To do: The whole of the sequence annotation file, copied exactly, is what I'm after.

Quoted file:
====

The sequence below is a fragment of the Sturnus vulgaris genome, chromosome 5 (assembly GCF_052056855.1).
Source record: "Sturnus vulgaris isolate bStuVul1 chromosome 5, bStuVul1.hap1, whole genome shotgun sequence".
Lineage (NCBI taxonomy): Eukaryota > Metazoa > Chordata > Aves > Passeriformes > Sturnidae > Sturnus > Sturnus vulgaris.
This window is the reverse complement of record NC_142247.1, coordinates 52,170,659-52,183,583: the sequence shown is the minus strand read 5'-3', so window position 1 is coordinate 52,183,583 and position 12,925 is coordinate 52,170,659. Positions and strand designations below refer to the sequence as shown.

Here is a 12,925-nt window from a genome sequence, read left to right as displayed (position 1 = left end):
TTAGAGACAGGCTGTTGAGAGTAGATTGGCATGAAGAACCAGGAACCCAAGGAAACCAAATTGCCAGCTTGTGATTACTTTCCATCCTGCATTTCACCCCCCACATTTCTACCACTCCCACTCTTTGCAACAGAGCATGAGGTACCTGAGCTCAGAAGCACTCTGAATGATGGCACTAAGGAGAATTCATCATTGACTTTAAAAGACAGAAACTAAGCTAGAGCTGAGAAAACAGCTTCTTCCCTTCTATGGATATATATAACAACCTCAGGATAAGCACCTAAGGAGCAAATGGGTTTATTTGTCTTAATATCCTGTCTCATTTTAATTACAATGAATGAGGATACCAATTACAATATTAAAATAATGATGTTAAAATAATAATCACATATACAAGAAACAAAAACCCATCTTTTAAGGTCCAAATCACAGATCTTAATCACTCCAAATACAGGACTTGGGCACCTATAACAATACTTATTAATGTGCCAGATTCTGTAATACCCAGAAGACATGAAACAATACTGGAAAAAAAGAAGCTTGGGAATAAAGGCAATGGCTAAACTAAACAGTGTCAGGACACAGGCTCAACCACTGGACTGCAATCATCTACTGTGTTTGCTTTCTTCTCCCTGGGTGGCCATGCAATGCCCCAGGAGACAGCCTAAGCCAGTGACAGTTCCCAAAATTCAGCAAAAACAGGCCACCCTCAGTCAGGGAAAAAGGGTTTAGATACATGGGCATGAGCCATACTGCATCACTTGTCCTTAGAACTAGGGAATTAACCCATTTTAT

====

The sequence below is a fragment of the Sturnus vulgaris genome, chromosome 5 (assembly GCF_052056855.1).
Source record: "Sturnus vulgaris isolate bStuVul1 chromosome 5, bStuVul1.hap1, whole genome shotgun sequence".
Lineage (NCBI taxonomy): Eukaryota > Metazoa > Chordata > Aves > Passeriformes > Sturnidae > Sturnus > Sturnus vulgaris.
This window is the reverse complement of record NC_142247.1, coordinates 52,170,659-52,183,583: the sequence shown is the minus strand read 5'-3', so window position 1 is coordinate 52,183,583 and position 12,925 is coordinate 52,170,659. Positions and strand designations below refer to the sequence as shown.

Here is a 12,925-nt window from a genome sequence, read left to right as displayed (position 1 = left end):
TTAGAGACAGGCTGTTGAGAGTAGATTGGCATGAAGAACCAGGAACCCAAGGAAACCAAATTGCCAGCTTGTGATTACTTTCCATCCTGCATTTCACCCCCCACATTTCTACCACTCCCACTCTTTGCAACAGAGCATGAGGTACCTGAGCTCAGAAGCACTCTGAATGATGGCACTAAGGAGAATTCATCATTGACTTTAAAAGACAGAAACTAAGCTAGAGCTGAGAAAACAGCTTCTTCCCTTCTATGGATATATATAACAACCTCAGGATAAGCACCTAAGGAGCAAATGGGTTTATTTGTCTTAATATCCTGTCTCATTTTAATTACAATGAATGAGGATACCAATTACAATATTAAAATAATGATGTTAAAATAATAATCACATATACAAGAAACAAAAACCCATCTTTTAAGGTCCAAATCACAGATCTTAATCACTCCAAATACAGGACTTGGGCACCTATAACAATACTTATTAATGTGCCAGATTCTGTAATACCCAGAAGACATGAAACAATACTGGAAAAAAAGAAGCTTGGGAATAAAGGCAATGGCTAAACTAAACAGTGTCAGGACACAGGCTCAACCACTGGACTGCAATCATCTACTGTGTTTGCTTTCTTCTCCCTGGGTGGCCATGCAATGCCCCAGGAGACAGCCTAAGCCAGTGACAGTTCCCAAAATTCAGCAAAAACAGGCCACCCTCAGTCAGGGAAAAAGGGTTTAGATACATGGGCATGAGCCATACTGCATCACTTGTCCTTAGAACTAGGGAATTAACCCATTTTAT